The main disciplines within landscape architecture are landscape design, landscape planning, landscape management, urban design and academia. A professional landscape architect has the skills and training to combine art and design and to consider physical, social, economic, political and cultural factors to generate creative solutions for our urban and natural environments.
Future employment prospects for landscape architects in Australia remain positive. In Australia, about 25% of landscape architects are self-employed, another 20% work for government and the rest tend to be in private practices, large and small. Landscape architecture is a profession that has experienced sustained growth in employment levels which is expected to continue in to the future.
Did you know, in 2011, approximately:
17.5% practiced in regional areas,
82% practiced in the eastern states,
40% were AILA members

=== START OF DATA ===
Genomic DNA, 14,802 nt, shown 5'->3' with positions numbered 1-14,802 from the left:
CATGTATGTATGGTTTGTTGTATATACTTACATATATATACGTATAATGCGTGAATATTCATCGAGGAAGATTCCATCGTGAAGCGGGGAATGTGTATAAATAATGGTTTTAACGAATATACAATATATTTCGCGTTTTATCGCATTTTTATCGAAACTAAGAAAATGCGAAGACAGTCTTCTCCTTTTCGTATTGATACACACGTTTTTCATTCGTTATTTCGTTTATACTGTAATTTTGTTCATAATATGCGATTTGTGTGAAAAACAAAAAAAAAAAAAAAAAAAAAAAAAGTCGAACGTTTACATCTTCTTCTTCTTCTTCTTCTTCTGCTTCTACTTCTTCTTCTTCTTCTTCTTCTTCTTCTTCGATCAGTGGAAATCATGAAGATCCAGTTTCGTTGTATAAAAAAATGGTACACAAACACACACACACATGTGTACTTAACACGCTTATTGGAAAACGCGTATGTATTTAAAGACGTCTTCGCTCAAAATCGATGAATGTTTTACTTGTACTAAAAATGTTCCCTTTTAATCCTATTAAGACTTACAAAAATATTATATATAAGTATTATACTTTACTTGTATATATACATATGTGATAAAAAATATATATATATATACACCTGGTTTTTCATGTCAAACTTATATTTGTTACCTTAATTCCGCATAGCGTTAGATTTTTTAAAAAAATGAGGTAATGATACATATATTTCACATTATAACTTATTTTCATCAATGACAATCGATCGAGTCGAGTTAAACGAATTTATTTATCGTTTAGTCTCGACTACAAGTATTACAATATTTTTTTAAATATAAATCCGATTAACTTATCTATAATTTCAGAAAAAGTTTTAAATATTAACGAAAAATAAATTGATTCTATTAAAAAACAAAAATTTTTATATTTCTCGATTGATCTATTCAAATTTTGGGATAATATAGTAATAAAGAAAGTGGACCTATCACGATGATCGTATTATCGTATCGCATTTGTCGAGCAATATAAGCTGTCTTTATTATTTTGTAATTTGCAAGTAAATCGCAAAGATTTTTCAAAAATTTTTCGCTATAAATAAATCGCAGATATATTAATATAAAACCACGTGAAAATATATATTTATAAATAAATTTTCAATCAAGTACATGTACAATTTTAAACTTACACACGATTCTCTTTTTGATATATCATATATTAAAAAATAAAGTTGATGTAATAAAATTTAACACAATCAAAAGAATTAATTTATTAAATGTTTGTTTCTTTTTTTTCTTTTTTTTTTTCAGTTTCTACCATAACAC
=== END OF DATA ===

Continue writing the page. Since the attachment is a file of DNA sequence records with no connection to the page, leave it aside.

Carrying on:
See more info on the profession as per census statistics here.
Landscape architects may be employed to plan, design and project manage for public and private spaces such as single and multi residential developments, public parks, playgrounds, university and government campuses, shopping centres, golf courses, waterways, public gardens, roads and highways and industrial parks. Other areas of work include visual impact assessment, expert witness, natural and resource management, parks and wildlife, urban regeneration, townscapes and streetscapes.
After developing your skills and knowledge in the profession, individuals are able to apply for Registered Membership (with a two least two years’ experience after graduation) with the Australian Institute of Landscape Architects. Registration provides the opportunity for landscape architects to continue their professional development through workshops and seminars and provides excellent networking opportunities.